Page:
Bodo Möller, Thai Duong and Krzysztof Kotowicz

The attacker wants to read a secure cookie sent by the user.

When encrypting a connection over SSL using CBC the information that is encrypted is split in blocks of 16 bytes. The way the client specifies to the server the exact length of the packet is by storing in the last byte of the block the number of unused bytes. When the whole block is unused, the last byte is 15, since it's specifying that it had 15 unused bytes. Since the decrypted content is authenticated, the padding must always be correct, otherwise, if the last byte is greater than the block size, or if the value is smaller, then the decrypted data would be different and decryption would fail.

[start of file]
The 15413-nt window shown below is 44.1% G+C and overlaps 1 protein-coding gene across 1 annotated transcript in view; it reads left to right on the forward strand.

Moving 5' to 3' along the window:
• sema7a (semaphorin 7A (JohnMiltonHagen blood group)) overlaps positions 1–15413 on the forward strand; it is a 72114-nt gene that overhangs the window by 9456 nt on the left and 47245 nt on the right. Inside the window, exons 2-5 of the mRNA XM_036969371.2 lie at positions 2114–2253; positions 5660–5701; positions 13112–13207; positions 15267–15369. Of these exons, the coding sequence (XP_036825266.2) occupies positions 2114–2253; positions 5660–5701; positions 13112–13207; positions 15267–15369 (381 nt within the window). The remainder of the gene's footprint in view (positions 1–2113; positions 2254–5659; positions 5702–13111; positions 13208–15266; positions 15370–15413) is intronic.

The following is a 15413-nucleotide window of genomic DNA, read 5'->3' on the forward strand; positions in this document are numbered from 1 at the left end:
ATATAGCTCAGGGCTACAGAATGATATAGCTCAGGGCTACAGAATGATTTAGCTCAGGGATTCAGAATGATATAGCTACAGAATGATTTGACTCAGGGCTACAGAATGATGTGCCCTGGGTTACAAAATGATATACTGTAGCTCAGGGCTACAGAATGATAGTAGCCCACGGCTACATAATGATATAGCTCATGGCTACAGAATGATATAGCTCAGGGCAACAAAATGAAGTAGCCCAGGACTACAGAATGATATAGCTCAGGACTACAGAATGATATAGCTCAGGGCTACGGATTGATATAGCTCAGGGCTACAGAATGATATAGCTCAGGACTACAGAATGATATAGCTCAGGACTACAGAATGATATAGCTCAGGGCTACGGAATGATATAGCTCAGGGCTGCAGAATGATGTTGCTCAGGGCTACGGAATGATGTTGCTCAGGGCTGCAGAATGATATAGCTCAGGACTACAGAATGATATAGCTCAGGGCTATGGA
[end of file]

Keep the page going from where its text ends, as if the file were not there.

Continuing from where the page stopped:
To perform the attack, the attacker replaces the last block with another block in the request. The server will always reject the request except when the last byte is decrypted as 15. When the server decides not to reject the request, the attacker knows that the last byte in the block that was substituted decrypts as 15. Note, however, that this doesn't mean the original content in that position was 15, it just means that when decrypted as the last block the value decrypts to 15. With this information the attacker can calculate the original value of the last byte in the replaced block, which the attacker positioned so that it is the first byte of the cookie value (and then the attack is repeated to steal the other bytes).
About In Security Bugs Gallery you will find drawings of different stories inspired by software security vulnerabilities.
Creative Commons License